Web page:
June 7, 1950-Sept. 12, 2018
East Palo Alto, California
Dr. Faye McNair-Knox, 68, executive director of the One East Palo Alto Neighborhood Improvement Initiative, died of medical complications at Kentfield Hospital in San Francisco on Wednesday, her daughter, Rashida Knox, told the Weekly.
McNair-Knox was a longtime East Palo Alto resident who helped restructure the nonprofit focused on serving the community established through a mulityear grant from the William and Flora Hewlett Foundation. Her work earned her a "Woman of the Year" award for Assembly District 21 in 2010 and the San Mateo County Women's Hall of Fame in 2017.
The organization operates multiple programs that offer school-based crisis intervention support, provide mental health support services and aim to prevent substance abuse and crimes and address community safety issues, among other causes.
McNair-Knox also created the organization's Sponsored Employment Program, which has helped more than 1,100 East Palo Alto youth between the ages of 16 and 24 secure jobs, according to Rashida Knox.
Before taking the helm at One East Palo Alto in 2004, she had a five-year stint as executive director of Start Up, an East Palo Alto microbusiness initiative, according to her biography on One East Palo Alto's website. She has also held professorships across the country and in Africa.
She received her bachelor's degree and two master's degrees and doctorate degree in education at Stanford University. She also studied philosophy, linguistics, child development and language education from 1970 to 1985 at Stanford, according to her LinkedIn profile. McNair-Knox, a Fulbright scholar, went on to serve as the university's assistant dean of students and director of the Black Community Services Center.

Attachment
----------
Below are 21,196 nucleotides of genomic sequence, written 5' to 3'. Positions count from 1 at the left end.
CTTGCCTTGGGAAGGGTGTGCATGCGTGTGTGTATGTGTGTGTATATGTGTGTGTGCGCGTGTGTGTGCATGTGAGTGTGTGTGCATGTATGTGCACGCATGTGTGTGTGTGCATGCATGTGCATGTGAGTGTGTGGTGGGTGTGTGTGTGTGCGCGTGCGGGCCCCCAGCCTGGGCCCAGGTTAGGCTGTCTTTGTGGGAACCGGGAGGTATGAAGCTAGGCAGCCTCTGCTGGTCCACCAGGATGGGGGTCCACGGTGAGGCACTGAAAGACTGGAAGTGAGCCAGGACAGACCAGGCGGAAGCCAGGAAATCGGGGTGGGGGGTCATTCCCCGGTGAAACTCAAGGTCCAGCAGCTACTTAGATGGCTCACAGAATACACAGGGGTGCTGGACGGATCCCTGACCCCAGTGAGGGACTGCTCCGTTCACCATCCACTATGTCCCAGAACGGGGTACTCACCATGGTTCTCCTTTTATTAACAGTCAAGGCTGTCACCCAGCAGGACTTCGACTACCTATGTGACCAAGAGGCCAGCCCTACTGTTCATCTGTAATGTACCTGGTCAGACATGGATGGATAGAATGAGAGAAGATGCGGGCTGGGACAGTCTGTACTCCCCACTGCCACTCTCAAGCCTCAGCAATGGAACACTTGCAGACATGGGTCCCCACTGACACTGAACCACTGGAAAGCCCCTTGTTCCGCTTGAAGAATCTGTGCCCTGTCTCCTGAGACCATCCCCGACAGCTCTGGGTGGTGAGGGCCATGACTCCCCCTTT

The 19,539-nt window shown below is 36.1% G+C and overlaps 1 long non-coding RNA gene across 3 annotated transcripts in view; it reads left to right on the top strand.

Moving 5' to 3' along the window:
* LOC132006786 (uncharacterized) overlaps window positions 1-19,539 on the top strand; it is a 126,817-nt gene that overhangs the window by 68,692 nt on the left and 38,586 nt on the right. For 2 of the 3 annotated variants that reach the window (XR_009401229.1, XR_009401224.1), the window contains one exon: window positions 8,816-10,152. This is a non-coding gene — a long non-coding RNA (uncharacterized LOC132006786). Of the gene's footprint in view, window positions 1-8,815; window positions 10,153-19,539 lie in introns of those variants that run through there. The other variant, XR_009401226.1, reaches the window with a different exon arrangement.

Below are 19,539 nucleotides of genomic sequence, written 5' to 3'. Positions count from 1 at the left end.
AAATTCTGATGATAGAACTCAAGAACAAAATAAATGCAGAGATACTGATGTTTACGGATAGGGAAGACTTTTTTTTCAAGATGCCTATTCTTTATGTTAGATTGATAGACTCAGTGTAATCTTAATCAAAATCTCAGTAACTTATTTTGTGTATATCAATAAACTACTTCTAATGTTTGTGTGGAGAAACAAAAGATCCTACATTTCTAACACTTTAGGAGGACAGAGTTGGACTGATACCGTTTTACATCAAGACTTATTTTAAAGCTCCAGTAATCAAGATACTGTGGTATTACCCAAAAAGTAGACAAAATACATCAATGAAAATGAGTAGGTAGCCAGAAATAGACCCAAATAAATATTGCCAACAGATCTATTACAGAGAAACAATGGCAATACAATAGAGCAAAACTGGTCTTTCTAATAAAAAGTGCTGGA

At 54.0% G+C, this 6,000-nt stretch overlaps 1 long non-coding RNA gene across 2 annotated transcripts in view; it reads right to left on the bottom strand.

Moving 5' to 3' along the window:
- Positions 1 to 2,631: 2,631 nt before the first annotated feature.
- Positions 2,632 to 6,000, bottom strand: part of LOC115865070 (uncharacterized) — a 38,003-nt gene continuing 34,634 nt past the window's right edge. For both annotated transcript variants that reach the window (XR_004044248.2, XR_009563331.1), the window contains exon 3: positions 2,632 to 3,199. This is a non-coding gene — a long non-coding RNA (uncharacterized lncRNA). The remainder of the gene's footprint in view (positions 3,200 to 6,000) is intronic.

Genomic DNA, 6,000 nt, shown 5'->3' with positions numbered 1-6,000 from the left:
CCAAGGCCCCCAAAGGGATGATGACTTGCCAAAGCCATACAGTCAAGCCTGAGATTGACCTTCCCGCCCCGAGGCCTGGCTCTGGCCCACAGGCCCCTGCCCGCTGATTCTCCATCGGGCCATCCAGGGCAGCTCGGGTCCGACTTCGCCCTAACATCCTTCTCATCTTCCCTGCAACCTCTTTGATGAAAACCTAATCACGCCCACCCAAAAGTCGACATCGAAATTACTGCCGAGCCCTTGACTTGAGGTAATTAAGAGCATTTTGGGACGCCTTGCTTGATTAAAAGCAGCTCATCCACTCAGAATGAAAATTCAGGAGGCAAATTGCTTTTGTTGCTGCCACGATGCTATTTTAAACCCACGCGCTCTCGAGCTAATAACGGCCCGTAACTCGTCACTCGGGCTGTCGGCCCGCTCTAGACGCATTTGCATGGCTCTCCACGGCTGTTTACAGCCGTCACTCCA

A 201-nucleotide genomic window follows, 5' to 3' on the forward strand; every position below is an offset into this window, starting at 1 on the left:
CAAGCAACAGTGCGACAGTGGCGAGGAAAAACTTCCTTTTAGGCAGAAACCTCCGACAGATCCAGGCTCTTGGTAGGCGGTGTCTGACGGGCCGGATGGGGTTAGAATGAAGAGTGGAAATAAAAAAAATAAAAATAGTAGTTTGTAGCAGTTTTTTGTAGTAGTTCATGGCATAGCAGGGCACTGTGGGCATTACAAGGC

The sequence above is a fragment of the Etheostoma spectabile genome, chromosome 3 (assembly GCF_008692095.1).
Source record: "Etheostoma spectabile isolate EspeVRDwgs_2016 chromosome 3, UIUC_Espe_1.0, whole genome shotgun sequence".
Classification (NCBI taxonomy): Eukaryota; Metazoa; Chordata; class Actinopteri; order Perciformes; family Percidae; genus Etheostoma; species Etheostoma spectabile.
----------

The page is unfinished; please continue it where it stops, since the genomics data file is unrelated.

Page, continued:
McNair-Knox was inducted into Stanford's Multicultural Alumni Hall of Fame in 2001 and was awarded the Excellence in Economic Development Award by the Community Development Institute in East Palo Alto in 2004.
She was one of the founding members of the group that helped incorporate East Palo Alto; the musical director of Voices of Nairobi, a traveling music group founded in East Palo Alto and an original member of Congolese dance company Fua Dia Congo.
She was a major stakeholder for Digital Village, a program that increased access to technology for community members.
McNair-Knox also took a number of local residents to Africa. "(She) wanted people to understand that the world was vast and filled with opportunities," Rashida Knox said.
McNair-Knox was born on June 7, 1950 in Munich, Germany, where her father was stationed as a chaplain for the U.S. Army. Her family moved around before settling in East Palo Alto in the mid-1960s, according to Rashida Knox.
McNair-Knox's "very staunch foundation" propelled her to serve in impactful roles within the community and in academics, Rashida Knox said. She was an "ambassador" for the city that is rich in culture, education, heritage and community.
"My mother had a very keen knack for making people feel like they were the only person in the room. … She was charismatic and endearing and really sincere," Rashida Knox said. "She was a person who loved people and wanted to see people do their best."
McNair-Knox is survived by her daughters Halili Knox, Rashida Knox and Muisi-Kongo Malonga; sisters Dr. CorAnn Withers, Joyce Kolheim McNair and the Rev. Teirrah McNair; brother Joseph McNair; and grandsons Kiminou Knox and Matsoua Malonga.
Tags: teacher/educator, public service